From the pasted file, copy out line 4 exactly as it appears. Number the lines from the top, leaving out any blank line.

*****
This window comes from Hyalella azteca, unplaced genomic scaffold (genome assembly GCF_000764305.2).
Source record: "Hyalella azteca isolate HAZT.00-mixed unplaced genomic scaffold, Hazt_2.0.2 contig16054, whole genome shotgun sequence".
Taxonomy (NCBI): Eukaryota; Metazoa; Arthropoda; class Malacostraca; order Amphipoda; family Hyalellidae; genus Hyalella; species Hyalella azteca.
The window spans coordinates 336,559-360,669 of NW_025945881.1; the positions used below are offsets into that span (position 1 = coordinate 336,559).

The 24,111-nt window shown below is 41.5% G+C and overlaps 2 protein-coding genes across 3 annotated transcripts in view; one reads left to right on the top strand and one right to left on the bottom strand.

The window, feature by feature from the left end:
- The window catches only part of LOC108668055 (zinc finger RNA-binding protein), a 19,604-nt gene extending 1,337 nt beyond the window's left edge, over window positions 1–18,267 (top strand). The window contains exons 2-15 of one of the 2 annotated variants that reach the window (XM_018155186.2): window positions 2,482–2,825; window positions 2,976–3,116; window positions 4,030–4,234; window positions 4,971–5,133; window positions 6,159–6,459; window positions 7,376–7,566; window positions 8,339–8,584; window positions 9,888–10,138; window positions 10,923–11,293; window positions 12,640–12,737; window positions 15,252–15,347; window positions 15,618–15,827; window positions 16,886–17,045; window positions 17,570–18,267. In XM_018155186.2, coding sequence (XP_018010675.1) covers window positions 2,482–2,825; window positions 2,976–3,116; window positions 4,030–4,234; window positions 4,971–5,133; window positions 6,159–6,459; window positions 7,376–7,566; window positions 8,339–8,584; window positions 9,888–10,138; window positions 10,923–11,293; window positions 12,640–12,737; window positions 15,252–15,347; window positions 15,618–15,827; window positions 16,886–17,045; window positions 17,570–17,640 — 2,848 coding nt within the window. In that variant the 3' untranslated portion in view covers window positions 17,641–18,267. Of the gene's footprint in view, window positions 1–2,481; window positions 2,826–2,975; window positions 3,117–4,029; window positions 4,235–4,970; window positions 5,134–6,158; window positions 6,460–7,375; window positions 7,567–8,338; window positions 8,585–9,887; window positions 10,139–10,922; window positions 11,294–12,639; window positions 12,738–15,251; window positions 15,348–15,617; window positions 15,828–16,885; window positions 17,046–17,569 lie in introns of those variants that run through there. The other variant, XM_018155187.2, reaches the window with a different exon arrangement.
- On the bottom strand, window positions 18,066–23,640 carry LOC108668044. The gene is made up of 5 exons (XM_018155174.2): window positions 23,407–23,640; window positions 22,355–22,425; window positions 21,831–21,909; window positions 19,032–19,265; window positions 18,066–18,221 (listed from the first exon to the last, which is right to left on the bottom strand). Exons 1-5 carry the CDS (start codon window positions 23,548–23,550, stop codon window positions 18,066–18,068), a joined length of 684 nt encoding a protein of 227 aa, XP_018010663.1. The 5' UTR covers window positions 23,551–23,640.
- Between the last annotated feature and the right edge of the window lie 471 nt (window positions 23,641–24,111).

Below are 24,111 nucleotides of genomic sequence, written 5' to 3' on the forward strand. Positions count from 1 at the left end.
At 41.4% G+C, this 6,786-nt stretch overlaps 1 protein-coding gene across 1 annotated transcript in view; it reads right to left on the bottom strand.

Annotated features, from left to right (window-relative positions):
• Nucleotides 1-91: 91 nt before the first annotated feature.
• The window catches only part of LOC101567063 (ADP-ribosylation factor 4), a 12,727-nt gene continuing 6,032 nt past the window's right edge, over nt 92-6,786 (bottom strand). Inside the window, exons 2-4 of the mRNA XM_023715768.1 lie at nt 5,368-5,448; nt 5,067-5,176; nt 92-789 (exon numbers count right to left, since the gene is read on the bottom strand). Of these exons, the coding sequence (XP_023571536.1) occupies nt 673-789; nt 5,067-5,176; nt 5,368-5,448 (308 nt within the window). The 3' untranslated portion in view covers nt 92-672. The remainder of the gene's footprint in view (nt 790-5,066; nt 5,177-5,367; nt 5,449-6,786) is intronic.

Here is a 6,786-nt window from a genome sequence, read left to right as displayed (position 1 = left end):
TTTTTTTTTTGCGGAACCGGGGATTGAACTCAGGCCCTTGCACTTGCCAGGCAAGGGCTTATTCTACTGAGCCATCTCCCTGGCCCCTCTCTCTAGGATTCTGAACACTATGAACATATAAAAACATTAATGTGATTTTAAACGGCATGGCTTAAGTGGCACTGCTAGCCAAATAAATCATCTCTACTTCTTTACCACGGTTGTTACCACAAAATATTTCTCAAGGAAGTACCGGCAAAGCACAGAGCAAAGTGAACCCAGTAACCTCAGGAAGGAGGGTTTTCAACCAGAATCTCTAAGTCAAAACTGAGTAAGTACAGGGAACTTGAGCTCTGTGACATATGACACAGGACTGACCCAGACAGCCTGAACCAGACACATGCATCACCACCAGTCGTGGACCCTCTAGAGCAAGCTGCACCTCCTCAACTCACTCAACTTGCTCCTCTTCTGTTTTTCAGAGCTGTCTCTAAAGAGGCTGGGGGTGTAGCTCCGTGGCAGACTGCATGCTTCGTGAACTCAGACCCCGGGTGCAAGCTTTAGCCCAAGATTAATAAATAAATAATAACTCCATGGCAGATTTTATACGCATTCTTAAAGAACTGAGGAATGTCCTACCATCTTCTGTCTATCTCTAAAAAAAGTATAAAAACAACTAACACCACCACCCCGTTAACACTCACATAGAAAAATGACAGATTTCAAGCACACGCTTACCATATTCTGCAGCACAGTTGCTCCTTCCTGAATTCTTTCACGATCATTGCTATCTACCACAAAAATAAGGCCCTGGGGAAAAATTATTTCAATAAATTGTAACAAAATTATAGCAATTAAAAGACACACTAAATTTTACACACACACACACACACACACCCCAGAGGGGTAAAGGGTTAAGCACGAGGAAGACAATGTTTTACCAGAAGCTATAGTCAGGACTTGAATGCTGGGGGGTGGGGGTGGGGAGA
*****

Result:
The window spans coordinates 336,559-360,669 of NW_025945881.1; the positions used below are offsets into that span (position 1 = coordinate 336,559).